Enjoy your lockdown inside The Complex
fmv adventure female protagonist
You've probably heard of or played Late Shift. It's been in the Game Pass for XBONE and it's been out for a few years now. It's the story of an ordinary bloke (I have to pull out my Briticisms for this review, so my fellow colonists will have to pardon me) who gets caught up in a botched jewelry heist at an auction. It's also one of the breakout games from Wales Interactive.
Wales Interactive has created something of a niche for itself in a similar way to Telltale Games. Telltale started out doing conventional adventures, poker games, and other things before taking a hard right into interactive storytelling adventure games with a few QTEs thrown in to ensure that you hadn't fallen asleep at the keyboard. At a certain point in its history, when you were looking at a Telltale game, you had a pretty good idea what to expect from it, and you knew that it was either the sort of thing you like or it wasn't. Wales Interactive is in a fairly similar position now, having cut its teeth on a variety of shooter or survival horror-type games, and making a bigger splash (from my humble analysis) with a series of full-motion video games with branching storylines reacting to the choices the "player" makes. Many people complained in Telltale's heyday that its games weren't really games, because, QTEs aside, the player spent most of his time watching the story unfold while occasionally selecting a character's action or bit of dialogue. My feeling has always been that I was playing the games for the stories and characters anyway, so it never bothered me.
Well, WI games are even less game-y than Telltale's. They're pretty much just movies in which you select occasional character choices of action or speech. Sometimes that's exactly what I want from a game--something that requires me to focus my attention on it, but doesn't really require any physical investment on my part. Usually it means I'm feeling like a particularly lazy SOB at that time.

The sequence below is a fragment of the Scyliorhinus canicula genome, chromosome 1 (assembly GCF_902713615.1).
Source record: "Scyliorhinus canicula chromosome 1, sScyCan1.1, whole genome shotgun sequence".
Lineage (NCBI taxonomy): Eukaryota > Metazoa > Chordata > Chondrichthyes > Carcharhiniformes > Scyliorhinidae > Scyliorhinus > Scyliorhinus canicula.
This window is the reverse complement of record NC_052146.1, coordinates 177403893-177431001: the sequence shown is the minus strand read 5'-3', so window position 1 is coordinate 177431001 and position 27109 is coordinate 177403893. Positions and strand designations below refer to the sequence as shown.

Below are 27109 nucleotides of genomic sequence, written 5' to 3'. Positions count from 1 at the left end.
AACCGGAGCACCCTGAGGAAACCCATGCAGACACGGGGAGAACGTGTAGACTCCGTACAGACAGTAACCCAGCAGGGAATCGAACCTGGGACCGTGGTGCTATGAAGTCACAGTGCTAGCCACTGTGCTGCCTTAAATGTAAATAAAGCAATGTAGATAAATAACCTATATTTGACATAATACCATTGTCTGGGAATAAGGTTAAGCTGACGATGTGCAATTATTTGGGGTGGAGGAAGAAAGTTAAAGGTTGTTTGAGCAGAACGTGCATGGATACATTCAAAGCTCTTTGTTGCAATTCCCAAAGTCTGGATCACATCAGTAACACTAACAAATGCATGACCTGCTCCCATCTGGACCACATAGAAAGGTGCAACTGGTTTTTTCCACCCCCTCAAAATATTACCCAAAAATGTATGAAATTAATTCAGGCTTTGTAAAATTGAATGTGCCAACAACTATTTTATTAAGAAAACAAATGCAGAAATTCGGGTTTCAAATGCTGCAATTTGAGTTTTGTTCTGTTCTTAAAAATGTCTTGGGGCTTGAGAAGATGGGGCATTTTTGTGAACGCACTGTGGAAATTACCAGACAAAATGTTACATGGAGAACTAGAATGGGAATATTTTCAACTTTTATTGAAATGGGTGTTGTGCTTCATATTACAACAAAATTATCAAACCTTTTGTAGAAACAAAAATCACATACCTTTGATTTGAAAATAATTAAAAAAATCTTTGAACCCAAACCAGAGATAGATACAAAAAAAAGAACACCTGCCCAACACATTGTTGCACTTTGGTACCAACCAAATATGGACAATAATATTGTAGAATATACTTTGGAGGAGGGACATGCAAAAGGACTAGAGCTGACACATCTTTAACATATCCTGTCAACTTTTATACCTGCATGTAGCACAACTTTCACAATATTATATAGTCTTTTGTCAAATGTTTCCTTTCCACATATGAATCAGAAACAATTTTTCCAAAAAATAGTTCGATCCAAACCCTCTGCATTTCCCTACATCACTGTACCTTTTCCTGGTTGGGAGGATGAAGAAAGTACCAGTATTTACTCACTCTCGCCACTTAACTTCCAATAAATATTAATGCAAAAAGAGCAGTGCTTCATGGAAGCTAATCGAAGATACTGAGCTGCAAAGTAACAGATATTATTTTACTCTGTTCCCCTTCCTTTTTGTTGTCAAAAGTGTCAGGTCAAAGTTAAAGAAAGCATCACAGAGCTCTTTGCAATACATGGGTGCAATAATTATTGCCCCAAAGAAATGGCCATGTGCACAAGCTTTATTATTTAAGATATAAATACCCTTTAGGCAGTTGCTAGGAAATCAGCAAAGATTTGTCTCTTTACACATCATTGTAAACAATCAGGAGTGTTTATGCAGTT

I fired up The Complex a few days ago, as I was in that sort of mood and I'd actually pre-ordered it last weekend on XBONE. It's also available on PS4 and Steam (and probably that Nintendo doo-dad too). I completed one playthrough that took about 90 minutes, and I enjoyed it. I often debate whether I want to replay games of this sort, because they lose a bit of their luster once you know the gist of the story. However, it was roughly the cost of a movie ticket (depending on your market--less than $12) to purchase the game, so I figured even if I only got one playthrough out of it, it was probably worthwhile. And it was. The story revolves around biomedical researcher Dr. Amy Tenant and her erstwhile partner Dr. Rees Wakefield getting stuck in a secret underground laboratory at (wait for it) The Complex, her partner's biotech firm, while terrorists are trying to break in and steal the new nanocell treatment that she has created with an eye toward curing many diseases. The acting is good and the story is compelling. Also, the effects, music, and sound design are all well-done for what is essentially an indie film. With the exception of the rare bits of actual biology in the movie, it's all quite well-done. When your game is complete, the game will score you on your relationships with other characters and rate your protagonist's personality based on your actions and dialog choices.
(If there's one thing that bothered me about the game, it was the writer's choice to name one of the main characters "Wakefield," a name I have come to associate with a special kind of British dirtbag named Dr. Andrew Wakefield, who is a large part of the reason that the world is having to deal with anti-vaxxer nonsense. It's probably just me, but it bugged me.)
The Complex represents neither a serious investment of time nor money, but I enjoyed it for what it was. If it is your kind of thing, it's worth the ride. If you don't enjoy this sort of "interactive-movie" malarkey, and you know who you are, you should obviously pass on it.